Preparing Your Own Deed May Cause Problems Down the Line

It is not uncommon for individuals to use a deed form purchased at a stationary store or, increasingly, an online legal website. While these forms may meet the requirements for a deed under Oregon law, all too often the person preparing the deed completes the form incorrectly. There are a lot of mistakes you can make; some of the most common include: (1) incorrectly identifying the grantor(s) and grantee(s); (2) incorrect conveyancing language; and (3) mistakes in the legal description. You can’t rely on the county recorder to catch the mistakes, so the mistakes usually come to light when you go to sell the property, visit an attorney for estate planning, or start to administer a deceased person’s estate.

For example, I recently sat down with a widow to discuss the probate of her husband’s estate. She and her spouse owned a piece of land that they had purchased from friends without using a title company in 1999. The conveyance read: “John Smith and Mary Smith, husband and wife, Grantors convey . . . to Mike Jones and Mary Jones.” Can you see what is missing? The person who prepared the deed, a form purchased at a stationary store, forgot to add the phrase “husband and wife” after the Jones’ names.

If the deed had been prepared after 2007, this would not be a problem. In part because of situations like the one described above, ORS 93.180 was changed so that a conveyance to two persons who are married is presumed to be a tenancy by the entirety even if the preparer forgot to include either the phrase “husband and wife” or “as tenants by the entirety.” When a married couple owns property as tenants by the entirety, a deceased spouse’s interest passes automatically to the surviving spouse without the need for a probate proceeding.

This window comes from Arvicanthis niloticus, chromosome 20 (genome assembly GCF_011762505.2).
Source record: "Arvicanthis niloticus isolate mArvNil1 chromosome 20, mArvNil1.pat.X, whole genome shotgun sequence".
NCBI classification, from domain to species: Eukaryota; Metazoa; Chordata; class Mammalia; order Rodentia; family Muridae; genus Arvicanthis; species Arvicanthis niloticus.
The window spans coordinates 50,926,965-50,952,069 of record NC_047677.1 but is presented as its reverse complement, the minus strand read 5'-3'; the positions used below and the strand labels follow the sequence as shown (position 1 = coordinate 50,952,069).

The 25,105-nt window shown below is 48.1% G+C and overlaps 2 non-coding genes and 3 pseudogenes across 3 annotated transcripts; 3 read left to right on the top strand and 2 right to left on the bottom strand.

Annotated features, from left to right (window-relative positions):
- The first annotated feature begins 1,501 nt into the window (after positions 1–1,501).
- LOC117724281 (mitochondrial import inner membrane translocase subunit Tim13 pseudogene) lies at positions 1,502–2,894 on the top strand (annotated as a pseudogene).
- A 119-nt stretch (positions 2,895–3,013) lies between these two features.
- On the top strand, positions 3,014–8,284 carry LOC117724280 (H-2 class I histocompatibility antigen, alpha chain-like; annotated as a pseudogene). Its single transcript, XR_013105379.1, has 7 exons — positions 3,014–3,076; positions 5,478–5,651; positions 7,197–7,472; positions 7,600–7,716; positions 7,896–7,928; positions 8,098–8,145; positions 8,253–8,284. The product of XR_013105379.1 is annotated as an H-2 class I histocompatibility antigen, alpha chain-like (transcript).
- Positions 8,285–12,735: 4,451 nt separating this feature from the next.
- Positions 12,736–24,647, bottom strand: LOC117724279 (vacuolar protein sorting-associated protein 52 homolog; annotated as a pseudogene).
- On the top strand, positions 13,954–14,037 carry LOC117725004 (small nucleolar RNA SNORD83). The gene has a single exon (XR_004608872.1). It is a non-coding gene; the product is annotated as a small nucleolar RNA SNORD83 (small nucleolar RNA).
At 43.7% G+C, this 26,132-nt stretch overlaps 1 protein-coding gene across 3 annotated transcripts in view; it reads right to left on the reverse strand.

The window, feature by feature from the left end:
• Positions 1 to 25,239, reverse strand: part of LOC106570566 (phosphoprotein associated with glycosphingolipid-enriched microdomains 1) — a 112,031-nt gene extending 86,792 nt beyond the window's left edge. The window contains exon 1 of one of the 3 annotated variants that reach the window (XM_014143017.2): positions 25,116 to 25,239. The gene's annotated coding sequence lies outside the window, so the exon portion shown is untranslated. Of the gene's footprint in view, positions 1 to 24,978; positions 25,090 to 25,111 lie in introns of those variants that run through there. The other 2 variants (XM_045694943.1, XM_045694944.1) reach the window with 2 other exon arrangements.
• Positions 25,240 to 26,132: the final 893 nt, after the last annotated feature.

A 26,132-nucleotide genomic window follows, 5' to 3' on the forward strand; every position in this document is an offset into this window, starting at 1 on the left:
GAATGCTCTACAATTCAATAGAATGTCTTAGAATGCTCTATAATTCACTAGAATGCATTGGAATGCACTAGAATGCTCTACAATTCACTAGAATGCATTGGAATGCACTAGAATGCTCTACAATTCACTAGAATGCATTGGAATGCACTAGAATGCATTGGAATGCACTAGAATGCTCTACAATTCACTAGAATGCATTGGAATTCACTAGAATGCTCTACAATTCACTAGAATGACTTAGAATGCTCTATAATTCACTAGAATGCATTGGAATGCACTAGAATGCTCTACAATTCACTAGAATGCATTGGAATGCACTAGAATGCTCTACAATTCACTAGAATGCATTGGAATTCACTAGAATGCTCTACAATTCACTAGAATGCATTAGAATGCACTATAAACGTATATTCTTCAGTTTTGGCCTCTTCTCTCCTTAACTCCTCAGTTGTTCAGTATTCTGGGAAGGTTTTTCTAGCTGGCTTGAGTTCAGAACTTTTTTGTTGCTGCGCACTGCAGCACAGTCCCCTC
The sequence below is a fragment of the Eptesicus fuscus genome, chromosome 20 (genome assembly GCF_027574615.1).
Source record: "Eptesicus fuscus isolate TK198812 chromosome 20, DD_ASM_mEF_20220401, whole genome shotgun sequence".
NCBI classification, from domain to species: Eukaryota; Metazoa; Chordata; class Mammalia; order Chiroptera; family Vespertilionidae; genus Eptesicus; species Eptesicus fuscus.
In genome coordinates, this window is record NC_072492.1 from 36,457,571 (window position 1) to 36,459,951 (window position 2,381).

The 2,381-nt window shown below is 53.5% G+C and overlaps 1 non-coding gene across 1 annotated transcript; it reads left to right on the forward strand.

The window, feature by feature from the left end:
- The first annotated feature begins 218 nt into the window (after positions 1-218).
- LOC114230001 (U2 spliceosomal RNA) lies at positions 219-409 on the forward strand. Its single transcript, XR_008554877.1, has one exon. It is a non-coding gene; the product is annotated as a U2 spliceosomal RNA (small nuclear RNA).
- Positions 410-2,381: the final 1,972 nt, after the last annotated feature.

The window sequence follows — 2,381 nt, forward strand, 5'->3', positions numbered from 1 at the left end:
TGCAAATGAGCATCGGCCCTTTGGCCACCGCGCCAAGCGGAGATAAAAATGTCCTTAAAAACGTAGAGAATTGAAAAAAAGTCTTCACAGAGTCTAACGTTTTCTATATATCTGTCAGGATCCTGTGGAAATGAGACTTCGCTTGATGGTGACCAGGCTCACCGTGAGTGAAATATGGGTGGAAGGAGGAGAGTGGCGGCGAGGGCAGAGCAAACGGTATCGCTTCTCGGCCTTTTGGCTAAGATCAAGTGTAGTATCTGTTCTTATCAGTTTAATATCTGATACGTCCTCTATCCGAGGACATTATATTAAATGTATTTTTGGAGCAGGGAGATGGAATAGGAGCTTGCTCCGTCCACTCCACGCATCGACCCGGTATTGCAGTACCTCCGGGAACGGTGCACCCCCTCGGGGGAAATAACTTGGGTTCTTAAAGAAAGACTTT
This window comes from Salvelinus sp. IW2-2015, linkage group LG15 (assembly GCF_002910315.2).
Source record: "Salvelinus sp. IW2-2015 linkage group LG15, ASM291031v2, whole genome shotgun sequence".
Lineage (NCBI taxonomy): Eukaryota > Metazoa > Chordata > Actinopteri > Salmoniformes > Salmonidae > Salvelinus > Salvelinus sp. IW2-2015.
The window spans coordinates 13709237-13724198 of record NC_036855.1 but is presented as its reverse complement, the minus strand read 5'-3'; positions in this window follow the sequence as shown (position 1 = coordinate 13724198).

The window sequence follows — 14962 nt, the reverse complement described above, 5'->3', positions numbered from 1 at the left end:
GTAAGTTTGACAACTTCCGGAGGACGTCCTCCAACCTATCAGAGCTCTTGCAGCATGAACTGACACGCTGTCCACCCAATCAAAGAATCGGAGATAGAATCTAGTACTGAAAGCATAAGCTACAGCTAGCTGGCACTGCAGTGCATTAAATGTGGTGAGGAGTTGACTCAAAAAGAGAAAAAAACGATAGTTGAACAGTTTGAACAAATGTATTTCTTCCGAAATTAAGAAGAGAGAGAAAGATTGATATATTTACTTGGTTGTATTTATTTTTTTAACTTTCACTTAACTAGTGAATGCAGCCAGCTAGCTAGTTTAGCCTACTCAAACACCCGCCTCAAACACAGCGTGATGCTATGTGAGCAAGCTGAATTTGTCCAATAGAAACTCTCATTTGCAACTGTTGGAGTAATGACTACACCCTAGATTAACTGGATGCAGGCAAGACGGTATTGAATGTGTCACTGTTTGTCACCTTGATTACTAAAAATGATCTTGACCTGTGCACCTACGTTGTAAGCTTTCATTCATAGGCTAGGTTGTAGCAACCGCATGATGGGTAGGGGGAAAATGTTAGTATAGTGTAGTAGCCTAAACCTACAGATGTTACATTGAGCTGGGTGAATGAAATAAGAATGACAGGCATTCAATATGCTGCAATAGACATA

Before the law changed, the law presumed that the ownership was as tenants in common, which requires some form of probate proceeding to transfer ownership. So, Mrs. Jones is presumed to own the property 50/50 with her husband’s estate. Because of the high value of the property, the missing phrase will cost Mrs. Jones at least $3,000.

Another mistake my colleagues and I often run across is the use of the phrase “joint tenants with right of survivorship.” Unfortunately, while that language is acceptable in other states, it is not used in Oregon. Different language must be used to create a survivorship between two persons who are not married.

These are just a few examples of the mistakes that a person who is not trained in the preparation of deeds can make. Your real property usually comprises a major part of your assets. Why risk inadvertently messing up the title to the property?